A Supreme Court judgment, however, has made clear that apart from police, land and public order, all other matters rest with the Delhi government. The verdict helped turn around its image in the nick of time — and Kejriwal has drawn support of those who do not directly benefit from his party’s policies.

“As long as a government is doing deserving work for the needy and isn’t being communal, it deserves a second chance. I was earlier doubtful about Kejriwal’s dharna instigating image. But he has since changed and has delivered on his promises,” says RS Ramasubramaniam, co-chairman of Feedback Infra Pvt Ltd., a leading infrastructure services company in Delhi NCR.

A recent study by the think tank Centre for the Study of Developing Societies (CSDS) indicates that 86 per cent of Delhi’s respondents have been satisfied with the AAP government. “Elections are largely about perception,” says CSDS director Sanjay Kumar. Focusing on local governance, not taking a clear stand on the NRC-CAA issue and staying away from Hindu-Muslim politics are smart moves, Singh adds. “So the pro-NRC-CAA voter base will also be voting AAP for Delhi,” he says.

Kejriwal, once derided as the “Muffler Man” (he was rarely seen without a scarf around his throat because of a chronic cough), is being largely perceived as a man of action who takes his own decisions. “As a society, there is a premium we place on a person such as Modi, who takes strong decisions by himself. Kejriwal, too, has prime ministerial aspirations,” Kumar says.

The opposition, however, is not convinced of an AAP victory. The Congress has lost its base — its popular state leader Sheila Dikshit died last year — while the BJP points to its thumping victory in the Capital’s municipal and Lok Sabha elections, bagging all seven seats.

“The romanticism that was there with AAP five years ago has withered away. People don’t want everything free. They want everything professionally managed and delivered as per promise. This is politics of performance and we are the pioneers in this,” says Sahasrabuddhe. “Our promise is that of a pollution-free Delhi, free from life-threatening pollution in climate, in the waters and also free from the dirt of politics of deception brazenly played out by the current dispensation,” he says in an email interview to BLink.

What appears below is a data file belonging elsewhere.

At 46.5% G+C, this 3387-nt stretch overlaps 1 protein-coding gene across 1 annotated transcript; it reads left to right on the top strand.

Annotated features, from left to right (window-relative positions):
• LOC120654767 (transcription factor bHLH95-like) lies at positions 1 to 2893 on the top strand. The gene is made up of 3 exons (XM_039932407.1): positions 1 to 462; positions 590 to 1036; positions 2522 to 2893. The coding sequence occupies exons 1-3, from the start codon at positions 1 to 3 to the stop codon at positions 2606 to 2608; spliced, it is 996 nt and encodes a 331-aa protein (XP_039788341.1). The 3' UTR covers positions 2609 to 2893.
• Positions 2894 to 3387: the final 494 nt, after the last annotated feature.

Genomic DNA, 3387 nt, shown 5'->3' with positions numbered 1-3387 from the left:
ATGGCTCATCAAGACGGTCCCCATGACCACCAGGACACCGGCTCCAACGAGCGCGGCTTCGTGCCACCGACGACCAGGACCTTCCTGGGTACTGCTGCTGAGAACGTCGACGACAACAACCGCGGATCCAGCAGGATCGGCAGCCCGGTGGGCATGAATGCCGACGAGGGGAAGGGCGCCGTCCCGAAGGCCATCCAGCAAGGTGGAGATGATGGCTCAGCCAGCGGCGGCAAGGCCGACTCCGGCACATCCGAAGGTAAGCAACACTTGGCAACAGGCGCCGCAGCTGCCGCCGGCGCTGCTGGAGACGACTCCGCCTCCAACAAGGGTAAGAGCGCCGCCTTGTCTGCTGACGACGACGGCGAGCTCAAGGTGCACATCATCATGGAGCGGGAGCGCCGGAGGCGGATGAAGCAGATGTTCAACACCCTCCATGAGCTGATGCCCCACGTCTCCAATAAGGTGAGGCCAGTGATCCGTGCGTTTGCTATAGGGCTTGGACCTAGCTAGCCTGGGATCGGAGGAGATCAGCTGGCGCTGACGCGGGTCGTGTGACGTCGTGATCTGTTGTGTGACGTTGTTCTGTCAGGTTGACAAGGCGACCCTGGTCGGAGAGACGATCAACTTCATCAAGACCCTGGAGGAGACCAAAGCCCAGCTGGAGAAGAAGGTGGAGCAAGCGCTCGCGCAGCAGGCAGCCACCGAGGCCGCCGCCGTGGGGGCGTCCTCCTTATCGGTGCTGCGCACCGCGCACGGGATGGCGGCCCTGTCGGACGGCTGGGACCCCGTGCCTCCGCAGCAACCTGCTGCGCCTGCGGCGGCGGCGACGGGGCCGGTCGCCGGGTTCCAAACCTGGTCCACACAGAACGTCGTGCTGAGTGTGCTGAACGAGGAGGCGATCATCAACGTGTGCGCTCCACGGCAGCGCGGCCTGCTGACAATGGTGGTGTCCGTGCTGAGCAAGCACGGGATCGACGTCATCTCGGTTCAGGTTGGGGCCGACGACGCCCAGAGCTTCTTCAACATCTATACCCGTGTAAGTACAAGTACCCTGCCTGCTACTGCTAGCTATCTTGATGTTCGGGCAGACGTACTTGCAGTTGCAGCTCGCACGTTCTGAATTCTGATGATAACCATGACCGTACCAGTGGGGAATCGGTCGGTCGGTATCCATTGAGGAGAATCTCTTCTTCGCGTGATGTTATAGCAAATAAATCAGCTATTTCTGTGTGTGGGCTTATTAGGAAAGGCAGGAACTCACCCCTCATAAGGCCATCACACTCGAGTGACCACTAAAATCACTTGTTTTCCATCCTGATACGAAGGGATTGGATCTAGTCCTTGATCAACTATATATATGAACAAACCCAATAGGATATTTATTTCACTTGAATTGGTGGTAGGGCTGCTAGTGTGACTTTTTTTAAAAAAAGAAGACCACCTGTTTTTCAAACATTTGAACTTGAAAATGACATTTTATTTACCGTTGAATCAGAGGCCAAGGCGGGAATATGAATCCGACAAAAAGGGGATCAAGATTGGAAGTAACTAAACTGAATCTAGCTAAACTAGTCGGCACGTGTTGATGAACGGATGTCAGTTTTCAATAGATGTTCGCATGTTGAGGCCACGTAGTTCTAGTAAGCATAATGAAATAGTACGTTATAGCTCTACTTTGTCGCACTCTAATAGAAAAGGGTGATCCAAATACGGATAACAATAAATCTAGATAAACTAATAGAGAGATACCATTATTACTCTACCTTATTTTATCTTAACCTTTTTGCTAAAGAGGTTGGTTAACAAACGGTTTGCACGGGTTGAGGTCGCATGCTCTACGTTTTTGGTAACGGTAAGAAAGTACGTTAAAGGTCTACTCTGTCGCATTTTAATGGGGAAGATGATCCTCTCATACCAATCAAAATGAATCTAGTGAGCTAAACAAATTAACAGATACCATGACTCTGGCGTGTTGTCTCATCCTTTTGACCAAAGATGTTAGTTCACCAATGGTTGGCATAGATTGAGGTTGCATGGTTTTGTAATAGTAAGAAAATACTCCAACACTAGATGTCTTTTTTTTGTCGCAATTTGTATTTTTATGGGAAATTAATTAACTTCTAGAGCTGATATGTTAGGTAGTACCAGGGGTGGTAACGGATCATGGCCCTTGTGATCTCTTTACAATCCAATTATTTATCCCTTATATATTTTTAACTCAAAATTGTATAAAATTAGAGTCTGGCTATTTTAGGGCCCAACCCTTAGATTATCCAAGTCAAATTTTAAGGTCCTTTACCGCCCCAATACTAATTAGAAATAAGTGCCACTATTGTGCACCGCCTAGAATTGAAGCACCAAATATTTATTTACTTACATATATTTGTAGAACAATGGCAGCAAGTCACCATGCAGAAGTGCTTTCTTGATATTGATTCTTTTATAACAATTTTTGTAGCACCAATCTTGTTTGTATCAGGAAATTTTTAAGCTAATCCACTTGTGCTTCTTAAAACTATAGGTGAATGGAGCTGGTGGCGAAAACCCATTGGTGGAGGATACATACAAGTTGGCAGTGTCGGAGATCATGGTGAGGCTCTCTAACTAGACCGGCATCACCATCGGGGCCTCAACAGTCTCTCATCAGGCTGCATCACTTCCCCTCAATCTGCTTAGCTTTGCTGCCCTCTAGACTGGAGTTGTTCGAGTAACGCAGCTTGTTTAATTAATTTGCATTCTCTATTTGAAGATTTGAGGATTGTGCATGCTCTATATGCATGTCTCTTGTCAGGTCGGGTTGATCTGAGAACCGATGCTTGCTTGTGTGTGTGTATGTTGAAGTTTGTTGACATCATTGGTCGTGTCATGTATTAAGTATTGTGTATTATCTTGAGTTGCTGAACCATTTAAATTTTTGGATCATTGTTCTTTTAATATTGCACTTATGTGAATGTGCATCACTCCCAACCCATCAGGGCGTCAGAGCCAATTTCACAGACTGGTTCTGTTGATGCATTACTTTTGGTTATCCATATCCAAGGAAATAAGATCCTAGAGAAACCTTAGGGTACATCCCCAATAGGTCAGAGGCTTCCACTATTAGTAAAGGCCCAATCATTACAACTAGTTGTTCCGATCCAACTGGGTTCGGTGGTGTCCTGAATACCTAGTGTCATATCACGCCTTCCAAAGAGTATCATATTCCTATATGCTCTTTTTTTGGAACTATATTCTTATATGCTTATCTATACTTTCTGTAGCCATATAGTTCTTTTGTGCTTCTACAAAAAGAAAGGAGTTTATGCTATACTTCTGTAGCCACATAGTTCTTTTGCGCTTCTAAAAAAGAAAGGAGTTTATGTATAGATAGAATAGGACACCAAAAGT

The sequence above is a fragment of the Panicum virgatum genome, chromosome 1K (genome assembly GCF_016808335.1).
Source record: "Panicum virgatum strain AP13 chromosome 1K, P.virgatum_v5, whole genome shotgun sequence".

But the success of AAP also indicates that people are pinning their hopes on leaders that they think will take the old order on.

“The India Against Corruption movement produced leaders such as Kejriwal, whom the media covered intensively. If there is a movement out of which a leader emerges, then it’s a possibility [of the birth of local parties and leaders]. But otherwise, even financially, it isn’t feasible,” Singh observes. Finances have been one of the problems afflicting AAP, which also failed miserably in trying to make its presence felt in states neighbouring Delhi. It has mostly been relying on crowd-funding.

These are not issues that trouble Ishan Gohar, a 30-year-old auto driver and father of two small children. His vote, he stresses, will go to the AAP. “I want my kids to be literate,” he says.

‘What matters is that people accompanied us’

Delhi deputy chief minister Manish Sisodia offers a checklist of AAP’s successes and failures


Front man: Sisodia says Delhi’s increased tax collection is proof of reduced corruption   -  RAMESH SHARMA


You handle several ministries — education, finance, planning, tourism and more. Are you the real chief minister of Delhi?

CM is CM but, yes, I’m the deputy CM (laughs). I coordinate a lot of things on behalf of the CM but Arvind [Kejriwal] ji is the ultimate decision maker. Ideas come from him and he discusses them with the team and asks me to coordinate, especially when it concerns inter-ministerial engagements. While the CM and ministers have legitimate powers, the deputy CM’s role isn’t chalked out so clearly. When an idea comes from the top, my job is to ensure that it gets effectively implemented.


When AAP came to power in 2015, anti-corruption was the big electoral promise. How successful have you been in tackling corruption in the state?

As Arvind ji says, we’re all products of the anti-corruption movement. Let us make it clear that delivering corruption-free governance is our medium, not the target. We know clearly what we want to deliver through corruption-free governance: Good education, electricity and water, women’s security and more.